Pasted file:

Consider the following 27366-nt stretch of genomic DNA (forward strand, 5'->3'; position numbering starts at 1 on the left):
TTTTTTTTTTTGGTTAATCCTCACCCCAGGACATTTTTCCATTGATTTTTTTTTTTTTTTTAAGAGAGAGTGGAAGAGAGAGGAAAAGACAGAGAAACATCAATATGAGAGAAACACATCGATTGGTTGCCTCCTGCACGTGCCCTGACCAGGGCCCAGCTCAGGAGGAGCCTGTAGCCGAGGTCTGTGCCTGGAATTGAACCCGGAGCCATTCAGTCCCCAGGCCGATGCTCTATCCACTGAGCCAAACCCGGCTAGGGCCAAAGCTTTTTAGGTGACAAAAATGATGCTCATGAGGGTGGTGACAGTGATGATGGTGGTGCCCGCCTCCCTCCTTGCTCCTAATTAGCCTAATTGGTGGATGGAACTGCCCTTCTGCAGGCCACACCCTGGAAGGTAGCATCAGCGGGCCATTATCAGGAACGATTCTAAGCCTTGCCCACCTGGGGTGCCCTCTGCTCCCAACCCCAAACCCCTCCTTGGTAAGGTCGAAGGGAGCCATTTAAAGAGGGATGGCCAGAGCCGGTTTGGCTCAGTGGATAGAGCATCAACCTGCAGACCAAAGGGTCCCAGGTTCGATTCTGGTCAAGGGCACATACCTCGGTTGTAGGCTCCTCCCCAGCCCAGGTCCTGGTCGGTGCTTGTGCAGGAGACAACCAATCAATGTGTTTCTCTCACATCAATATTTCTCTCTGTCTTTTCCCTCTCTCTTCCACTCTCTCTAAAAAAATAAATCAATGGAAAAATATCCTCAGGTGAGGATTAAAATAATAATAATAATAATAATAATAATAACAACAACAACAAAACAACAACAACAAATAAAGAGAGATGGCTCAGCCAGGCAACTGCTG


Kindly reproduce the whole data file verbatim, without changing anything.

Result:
Consider the following 27366-nt stretch of genomic DNA (forward strand, 5'->3'; position numbering starts at 1 on the left):
TTTTTTTTTTTGGTTAATCCTCACCCCAGGACATTTTTCCATTGATTTTTTTTTTTTTTTTAAGAGAGAGTGGAAGAGAGAGGAAAAGACAGAGAAACATCAATATGAGAGAAACACATCGATTGGTTGCCTCCTGCACGTGCCCTGACCAGGGCCCAGCTCAGGAGGAGCCTGTAGCCGAGGTCTGTGCCTGGAATTGAACCCGGAGCCATTCAGTCCCCAGGCCGATGCTCTATCCACTGAGCCAAACCCGGCTAGGGCCAAAGCTTTTTAGGTGACAAAAATGATGCTCATGAGGGTGGTGACAGTGATGATGGTGGTGCCCGCCTCCCTCCTTGCTCCTAATTAGCCTAATTGGTGGATGGAACTGCCCTTCTGCAGGCCACACCCTGGAAGGTAGCATCAGCGGGCCATTATCAGGAACGATTCTAAGCCTTGCCCACCTGGGGTGCCCTCTGCTCCCAACCCCAAACCCCTCCTTGGTAAGGTCGAAGGGAGCCATTTAAAGAGGGATGGCCAGAGCCGGTTTGGCTCAGTGGATAGAGCATCAACCTGCAGACCAAAGGGTCCCAGGTTCGATTCTGGTCAAGGGCACATACCTCGGTTGTAGGCTCCTCCCCAGCCCAGGTCCTGGTCGGTGCTTGTGCAGGAGACAACCAATCAATGTGTTTCTCTCACATCAATATTTCTCTCTGTCTTTTCCCTCTCTCTTCCACTCTCTCTAAAAAAATAAATCAATGGAAAAATATCCTCAGGTGAGGATTAAAATAATAATAATAATAATAATAATAATAACAACAACAACAAAACAACAACAACAAATAAAGAGAGATGGCTCAGCCAGGCAACTGCTG